Wednesday, July 20, 2011

I Support Attention Seeking

If you want money, you can look for a job. If you want to be fit, you can work out at the gym. But for some reason, if you want attention, you're not supposed to try to obtain it.  No one asks you to pretend that you enjoy bagging groceries after school because it's socially acceptable to do it just for the money.  So if attention is what you want, why is it not socially acceptable to try to get it the same way that you try to get anything else?

I am an attention-seeker.  I absolutely love attention, and I support other people's attention-seeking.  It really bothers me when people "write off" behaviors as attention-seeking, as if attention is not an acceptable reason for doing something. People can do things for any reason that they want.  I was once disappointed about not getting into a fiction-writing class that involved a lot of individual meetings with the professor. When I said how I felt, someone asked me it was really the class I cared about, or if it was all the individual attention that I wanted. Of course I wanted the attention!  This person acted as though the attention was less of a reason to join the class, but for me it was more of a reason. There is nothing wrong with doing something to get attention.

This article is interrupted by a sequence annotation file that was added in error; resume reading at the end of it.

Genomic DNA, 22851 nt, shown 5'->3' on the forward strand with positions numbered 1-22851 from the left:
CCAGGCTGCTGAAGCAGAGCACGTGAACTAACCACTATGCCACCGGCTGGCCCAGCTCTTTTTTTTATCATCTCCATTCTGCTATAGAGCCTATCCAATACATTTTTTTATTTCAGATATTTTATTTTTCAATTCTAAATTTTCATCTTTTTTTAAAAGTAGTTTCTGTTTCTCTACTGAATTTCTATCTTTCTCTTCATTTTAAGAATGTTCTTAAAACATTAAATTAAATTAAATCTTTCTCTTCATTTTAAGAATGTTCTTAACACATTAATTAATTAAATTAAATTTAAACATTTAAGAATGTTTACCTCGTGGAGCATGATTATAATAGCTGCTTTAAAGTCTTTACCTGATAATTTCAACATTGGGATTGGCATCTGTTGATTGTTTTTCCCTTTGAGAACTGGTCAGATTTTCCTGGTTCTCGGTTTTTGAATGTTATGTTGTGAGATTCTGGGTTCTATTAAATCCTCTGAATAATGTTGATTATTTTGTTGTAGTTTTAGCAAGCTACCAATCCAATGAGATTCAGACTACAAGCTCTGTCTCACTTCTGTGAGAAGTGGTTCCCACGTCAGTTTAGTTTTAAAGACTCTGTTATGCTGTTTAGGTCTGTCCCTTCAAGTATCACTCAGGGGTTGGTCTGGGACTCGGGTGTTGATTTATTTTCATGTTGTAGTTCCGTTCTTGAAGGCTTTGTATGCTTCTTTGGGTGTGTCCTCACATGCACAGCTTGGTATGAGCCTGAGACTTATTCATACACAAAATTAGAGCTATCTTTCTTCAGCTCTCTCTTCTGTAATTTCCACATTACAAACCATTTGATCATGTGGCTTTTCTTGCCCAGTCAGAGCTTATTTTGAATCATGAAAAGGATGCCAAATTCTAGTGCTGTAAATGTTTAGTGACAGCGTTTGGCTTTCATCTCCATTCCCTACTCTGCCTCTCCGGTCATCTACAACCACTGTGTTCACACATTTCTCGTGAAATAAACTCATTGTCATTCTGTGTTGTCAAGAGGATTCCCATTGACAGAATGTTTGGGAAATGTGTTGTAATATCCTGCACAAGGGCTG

I understand that some people do things that are wrong to get attention, such as lying or deceiving other people.  But those actions are wrong because deceiving is inherently wrong - it's not wrong because of the reason that it was done. An action that doesn't hurt anybody doesn't become wrong because someone does it for attention.

Finally, we can't write off other people's behavior, like "She's just saying that to get attention," so that we don't have to respond to someone's distress.  It just gets us off the hook of having to care about other people's problems. Maybe it's our own lack of response and attention that has made the person resort to whatever they are doing.  The worst is when we write-off suicide attempts as attention-seeking. First of all, almost everyone who attempts suicide is seriously considering it.  Secondly, even if we somehow know for a fact that someone attempted suicide for attention, there is still a major problem: if a person has to resort to attempting suicide in order for people to pay attention to them, then something is very wrong with their situation, with the fact that no one will listen or be there for them unless they do something extreme.

The bottom line is that attention-seeking does not make something less legitimate, valid, or real, especially when it comes to serious things. Attention-seeking does not write off or lessen or invalidate what a person is doing.  Attention is something that a lot of us want, and we shouldn't have to pretend that we don't.

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